I have had pretty good luck lately adapting recipes and I can totally blame Caitlin for making them last weekend and making me want them so bad.  So I ventured out and they came out fantastic.  First time out.  So I'll probably never get them that good again.  But that's how it goes.  Anywho, since I'm not a food blogger and just a recipe adapter-sharer here is what I did to make hers good but allergy friendly.  Bare with me, reference her photos for a guide, and take the sticky plundge.  

Gluten Free, Dairy Free Cinnamon Sweet Rolls

Adapted from Pioneer Woman Ree Drummond

2 cups dairy-free milk (we use coconut milk around here)
1/2 cup sugar
1/2 cup olive oil (not extra virgin, you can use another type but we stick to olive oil here for corn-free)
1 tsp (heaping) Xanthan gum
1 Tbsp (heaping) psyllium husk powder
1 package of yeast (or 2 1/4 tsp)
1/2 cup millet or sorghum flour
1/2 tsp (heaping) baking powder
1/2 tsp baking soda
1 tsp salt

1 stick of unsalted butter
1/4 cup of sugar
1/2 cup of fair trade, organic brown sugar (trust me, this stuff really does taste way better.  It's worth it)
2 Tbsp ground cinnamon

1 cup fair trade, organic powdered sugar (sifted)--for a corn free recipe
dairy free milk
1 tsp good vanilla

Scald the milk, sugar, and olive oil over medium heat--do not let it boil.  Remove from the heat and allow to cool to medium-warmish (she says 45 minutes. I'm not that patient, I gave it like 5-10).  

Add the gluten free flour, xanthan gum, and psyllium husk powder to your mixer and mix to combine.  Slowly pour in the milk mixture on low; once combined add yeast and mix.  Cover and let rest for about an hour.

Add the millet, baking powder, baking soda, and salt to the mixture.  Mix on medium for about 6 minutes until it is moving fluidly; it will still be sticky, very sticky--just like all gluten free breads it will not seem right but trust me it is.  

I have a giant silpat that I roll cookies and everything out on, which was awesome for containing my mess but your regular counter works fine.  Just make sure it's clean.  Pouring a generous amount (I used 1/2 to 3/4 cup) of flour on your "rolling" surface, seriously do NOT skimp (if you feel like you have too much, you're just right), dump your dough out of the bowl.  Using a wet hand--I just repeatedly dip my hand into water I've poured into my dirty dough bowl--spread your dough out until it's even and about 1/4" thick.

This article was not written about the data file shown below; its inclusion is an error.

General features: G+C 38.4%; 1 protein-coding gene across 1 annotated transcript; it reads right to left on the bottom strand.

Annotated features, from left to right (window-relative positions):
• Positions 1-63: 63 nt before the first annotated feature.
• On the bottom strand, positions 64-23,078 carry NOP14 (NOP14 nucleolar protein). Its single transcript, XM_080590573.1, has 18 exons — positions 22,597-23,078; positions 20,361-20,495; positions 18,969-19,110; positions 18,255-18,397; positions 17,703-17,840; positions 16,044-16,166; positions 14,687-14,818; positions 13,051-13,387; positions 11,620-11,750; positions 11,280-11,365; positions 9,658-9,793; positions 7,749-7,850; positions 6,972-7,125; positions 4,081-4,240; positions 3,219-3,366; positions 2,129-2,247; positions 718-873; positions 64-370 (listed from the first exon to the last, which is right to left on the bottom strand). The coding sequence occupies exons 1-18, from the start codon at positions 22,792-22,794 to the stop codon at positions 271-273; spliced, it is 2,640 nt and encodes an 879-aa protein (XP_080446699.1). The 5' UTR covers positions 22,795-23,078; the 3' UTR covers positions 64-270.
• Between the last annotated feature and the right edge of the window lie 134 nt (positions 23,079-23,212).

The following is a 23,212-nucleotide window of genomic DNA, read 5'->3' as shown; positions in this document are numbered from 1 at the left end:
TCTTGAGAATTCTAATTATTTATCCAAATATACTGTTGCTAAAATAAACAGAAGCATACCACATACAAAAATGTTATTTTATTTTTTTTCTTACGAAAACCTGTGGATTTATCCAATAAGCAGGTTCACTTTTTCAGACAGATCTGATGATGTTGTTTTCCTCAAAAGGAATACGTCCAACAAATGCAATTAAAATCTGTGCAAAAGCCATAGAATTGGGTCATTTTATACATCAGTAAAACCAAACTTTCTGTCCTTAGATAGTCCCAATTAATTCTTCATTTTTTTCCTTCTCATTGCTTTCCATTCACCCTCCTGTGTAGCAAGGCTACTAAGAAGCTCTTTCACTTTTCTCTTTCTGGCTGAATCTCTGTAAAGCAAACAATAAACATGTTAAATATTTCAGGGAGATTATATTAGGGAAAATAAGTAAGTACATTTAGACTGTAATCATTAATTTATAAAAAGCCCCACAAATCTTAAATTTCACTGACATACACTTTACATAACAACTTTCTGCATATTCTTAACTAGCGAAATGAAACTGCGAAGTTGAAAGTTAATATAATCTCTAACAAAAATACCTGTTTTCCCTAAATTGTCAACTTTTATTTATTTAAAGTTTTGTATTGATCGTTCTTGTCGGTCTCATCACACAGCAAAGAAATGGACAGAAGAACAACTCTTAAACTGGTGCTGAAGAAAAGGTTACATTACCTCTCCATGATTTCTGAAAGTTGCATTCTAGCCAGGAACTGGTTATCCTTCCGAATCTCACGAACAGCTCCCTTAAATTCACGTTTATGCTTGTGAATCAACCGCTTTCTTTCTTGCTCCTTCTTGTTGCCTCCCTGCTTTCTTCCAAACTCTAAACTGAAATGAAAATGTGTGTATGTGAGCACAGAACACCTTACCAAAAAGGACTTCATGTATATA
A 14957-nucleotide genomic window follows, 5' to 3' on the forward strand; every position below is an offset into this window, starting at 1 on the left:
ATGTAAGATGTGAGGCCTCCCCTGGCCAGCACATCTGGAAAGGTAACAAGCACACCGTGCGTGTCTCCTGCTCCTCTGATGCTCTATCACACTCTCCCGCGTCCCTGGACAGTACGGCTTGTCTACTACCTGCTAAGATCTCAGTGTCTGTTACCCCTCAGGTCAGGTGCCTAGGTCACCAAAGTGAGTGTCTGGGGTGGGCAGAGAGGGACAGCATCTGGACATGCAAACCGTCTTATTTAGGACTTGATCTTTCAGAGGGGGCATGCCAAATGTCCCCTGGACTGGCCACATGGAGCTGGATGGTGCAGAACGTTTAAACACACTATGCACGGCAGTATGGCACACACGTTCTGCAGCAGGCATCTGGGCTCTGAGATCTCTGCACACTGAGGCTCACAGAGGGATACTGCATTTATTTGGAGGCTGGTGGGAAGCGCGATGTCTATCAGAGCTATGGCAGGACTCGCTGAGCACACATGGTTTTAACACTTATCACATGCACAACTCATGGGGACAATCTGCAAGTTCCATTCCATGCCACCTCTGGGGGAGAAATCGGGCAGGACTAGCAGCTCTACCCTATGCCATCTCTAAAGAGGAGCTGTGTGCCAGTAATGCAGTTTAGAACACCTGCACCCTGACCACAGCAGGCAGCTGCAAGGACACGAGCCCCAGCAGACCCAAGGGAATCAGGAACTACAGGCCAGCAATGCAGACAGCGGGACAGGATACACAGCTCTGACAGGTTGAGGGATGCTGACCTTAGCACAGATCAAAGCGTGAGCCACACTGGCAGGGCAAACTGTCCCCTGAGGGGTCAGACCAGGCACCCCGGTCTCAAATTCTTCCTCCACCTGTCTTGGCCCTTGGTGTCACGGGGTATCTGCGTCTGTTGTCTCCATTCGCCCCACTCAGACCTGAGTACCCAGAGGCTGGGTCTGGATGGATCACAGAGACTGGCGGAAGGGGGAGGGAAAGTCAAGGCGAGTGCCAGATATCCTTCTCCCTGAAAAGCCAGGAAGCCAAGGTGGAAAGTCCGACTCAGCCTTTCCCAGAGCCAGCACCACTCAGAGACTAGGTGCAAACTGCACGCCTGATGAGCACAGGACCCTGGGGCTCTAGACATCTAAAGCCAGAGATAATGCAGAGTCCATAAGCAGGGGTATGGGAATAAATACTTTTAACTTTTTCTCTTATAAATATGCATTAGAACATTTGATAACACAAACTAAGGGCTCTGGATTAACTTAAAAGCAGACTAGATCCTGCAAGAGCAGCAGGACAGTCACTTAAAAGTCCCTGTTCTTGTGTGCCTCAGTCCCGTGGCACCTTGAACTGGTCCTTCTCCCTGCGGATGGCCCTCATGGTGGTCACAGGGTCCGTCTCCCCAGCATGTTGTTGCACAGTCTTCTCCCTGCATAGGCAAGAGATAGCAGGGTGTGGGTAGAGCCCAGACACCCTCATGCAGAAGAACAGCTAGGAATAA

Melt your butter and pour the whole stick over your giant rectangle, spreading it evenly.  Sprinkle both sugars and cinnamon all over the bread, I ended up using my already dirty hand to make sure it was all well mixed (Lloyd did the sprinkling).  Using a knife, you should get 12-14 rolls out of this rectangle--so depending on the size of your rectangle you do the cutting, then roll your dough right up.  You'll see I wasn't kidding about the amount of flour.  Place each one in a baking dish--I used two pie plates for this round.  

If you want to freeze them--stop here, wrap well, and freeze.  This is also where I stop to refrigerate if you want to make them a day ahead. I let mine sit for 30 minutes to a full hour at room temp while my oven did a really good preheat to 375 degrees F.  This is important for gluten free breads I've learned, they take a really long time to absorb oils and liquid. Bake for 18-25 minutes, it'll depend on the size of your rolls and your oven.  They'll be starting to brown on top.  Remove from your oven, smell the wonderful scent.

Mix up your 'icing', I add the milk slowly to achieve a good consistency.  You don't want it too thick or runny, so go with your gut and start slowly with the milk.  Pour it over the hot, delectable rolls.  Try not to eat the whole pan.  

And believe it or not this is half her recipe.  Eek! But really, if you're going to take the time might as well make a bunch and freeze them.  It really does make sense for the time/effort it takes, but it was easier to type up the 1/2 recipe I did today.  

Gluten Free Flour Blend

I've tried a bunch now and I keep using this one, so I'm publishing it separately to make it easier for when I post recipes that have worked well for me.  If you need it, here you go.

Gluten Free Flour Blend

6 cups of Brown Rice Flour
2 cups of Potato Starch
1 cup of Tapioca Starch